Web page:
The law can be seen as a reflection of our ethics, so it’s interesting to look at recent legal developments and consider how they might be shifting the ‘ethical goalposts’. Here, ethics expert and former employment lawyer Clare Payne outlines several recent developments that are signalling change and should be noted by all directors.
Should companies have ‘public good’ responsibilities?
As part of the ongoing cases against Purdue Pharma (the OxyContin painkiller manufacturer linked to the opioid crisis) is a proposal by Purdue Pharma to remake itself as a non-profit company. This would involve the company becoming a public trust that serves the public good. In May, a federal bankruptcy judge in New York indicated they would permit Purdue Pharma’s proposal to be put to a vote by thousands of plaintiffs.
In June, the Attorney General of Ohio, went to court requesting a judicial declaration that Google is a public utility under common law. As a common-law public utility, Google would then have a legal duty to act with consideration of the public interest. This is in addition to the bipartisan antitrust action against Google led by more than 30 states (including Ohio).
Can standardised legal agreements bring fairness to negotiations?
Throughout the Me Too movement, the role of non-disclosure agreements (NDAs) was questioned, particularly in relation to silencing victims and allowing perpetrators to reoffend. Since 2019, Governments (including the US, UK, and Australia) have initiated reviews of legal processes to ensure they operate fairly. The Australian Government has committed to developing guidelines that identify best practice principles for the use of NDAs in workplace sexual harassment matters.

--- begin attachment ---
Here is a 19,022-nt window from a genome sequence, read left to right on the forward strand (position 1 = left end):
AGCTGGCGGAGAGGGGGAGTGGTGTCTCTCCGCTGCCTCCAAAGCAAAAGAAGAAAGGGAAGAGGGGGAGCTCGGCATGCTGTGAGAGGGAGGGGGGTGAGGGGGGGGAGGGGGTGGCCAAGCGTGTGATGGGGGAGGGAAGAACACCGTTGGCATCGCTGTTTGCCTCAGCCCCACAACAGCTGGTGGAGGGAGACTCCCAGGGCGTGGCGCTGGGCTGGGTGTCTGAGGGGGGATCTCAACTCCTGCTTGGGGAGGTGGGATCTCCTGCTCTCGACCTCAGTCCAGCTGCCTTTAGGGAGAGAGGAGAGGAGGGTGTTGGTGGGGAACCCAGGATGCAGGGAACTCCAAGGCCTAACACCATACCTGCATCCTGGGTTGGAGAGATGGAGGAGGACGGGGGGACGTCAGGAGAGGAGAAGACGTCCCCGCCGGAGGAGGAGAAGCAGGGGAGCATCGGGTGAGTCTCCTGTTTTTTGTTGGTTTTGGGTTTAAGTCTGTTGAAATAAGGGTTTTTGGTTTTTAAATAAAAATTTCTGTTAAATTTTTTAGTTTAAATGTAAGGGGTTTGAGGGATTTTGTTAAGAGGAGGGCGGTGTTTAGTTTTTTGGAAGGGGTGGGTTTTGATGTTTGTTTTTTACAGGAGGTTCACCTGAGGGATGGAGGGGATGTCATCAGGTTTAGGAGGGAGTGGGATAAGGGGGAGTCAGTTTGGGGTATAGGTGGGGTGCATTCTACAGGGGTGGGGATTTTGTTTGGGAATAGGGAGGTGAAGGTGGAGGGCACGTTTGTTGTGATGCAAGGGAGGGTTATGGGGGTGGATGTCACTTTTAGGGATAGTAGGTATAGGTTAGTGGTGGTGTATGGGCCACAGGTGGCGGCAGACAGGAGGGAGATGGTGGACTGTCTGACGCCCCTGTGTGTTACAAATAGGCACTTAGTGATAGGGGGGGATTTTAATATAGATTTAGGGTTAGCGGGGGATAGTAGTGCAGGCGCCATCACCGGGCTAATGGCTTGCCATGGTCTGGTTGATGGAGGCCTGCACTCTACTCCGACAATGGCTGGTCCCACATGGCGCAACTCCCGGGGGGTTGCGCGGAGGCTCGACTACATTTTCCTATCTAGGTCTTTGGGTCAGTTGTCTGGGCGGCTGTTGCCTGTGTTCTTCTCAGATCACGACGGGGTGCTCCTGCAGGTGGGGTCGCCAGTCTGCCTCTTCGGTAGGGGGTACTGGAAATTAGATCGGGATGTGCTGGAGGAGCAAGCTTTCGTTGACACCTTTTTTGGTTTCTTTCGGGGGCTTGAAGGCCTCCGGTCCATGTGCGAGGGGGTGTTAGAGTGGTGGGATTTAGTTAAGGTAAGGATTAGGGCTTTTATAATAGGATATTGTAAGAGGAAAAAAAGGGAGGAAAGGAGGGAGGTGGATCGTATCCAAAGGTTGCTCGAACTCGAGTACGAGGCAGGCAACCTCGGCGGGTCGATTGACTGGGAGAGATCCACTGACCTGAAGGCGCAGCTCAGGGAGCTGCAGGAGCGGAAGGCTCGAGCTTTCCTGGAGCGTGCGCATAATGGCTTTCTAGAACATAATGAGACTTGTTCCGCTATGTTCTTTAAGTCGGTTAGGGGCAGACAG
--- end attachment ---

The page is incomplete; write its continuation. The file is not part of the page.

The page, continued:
In the meantime, the ‘One NDA’ initiative (launched in March), is setting out to create a universally standardised template for non-disclosure agreements. It already has the support of a ‘magic circle’ of law firms including Norton Rose Fulbright and Gilbert + Tobin.
Will challenges to the gig economy shift business models?
In February, the Supreme Court in the UK upheld that two Uber drivers could be classed as workers rather than self-employed independent contractors, giving them the right to be paid statutory entitlements including the minimum national wage, annual leave and other benefits. This decision is the result of a 5-year legal action and Uber will not be able to launch further appeals against the ruling.
Whilst the case only related to two individuals in the UK, it was anticipated that it could lead to similar challenges in other jurisdictions, including in Australia where a group of Uber drivers have launched legal action in the Federal Court. Uber were advised of the action on July 30th.
Will young people shift our beliefs around climate responsibility?
In May, the Australian Federal Court ruled that the Environment Minister has a legal duty not to cause harm to young people of Australia. This was following a class action launched on behalf of young people seeking an injunction to stop the Australian Government approving an extension to a coal mine.
In April, New Zealand became the first country in the world to introduce a law that requires the financial sector to disclose the impacts of climate change on their business and explain how they will manage climate-related risks and opportunities.
Women make their mark
In July, the 2020 National Profile of Solicitors Report revealed that women now outnumber men in the legal profession in Australia, with women representing 53% of the profession.
In July, leaders at the Law Institute of Victoria, the Victorian Equal Opportunity and Human Rights Commission and the Commission for Gender Equality in the Public Sector expressed their support for a change to make the language of the law inclusive of all genders. This followed a campaign by a law student to have the wording of legislation amended from the default use of ‘he’ to gender neutral terms. Canada made this change in 1985.
As the song goes - the times, they are a changin’, hopefully for the better.
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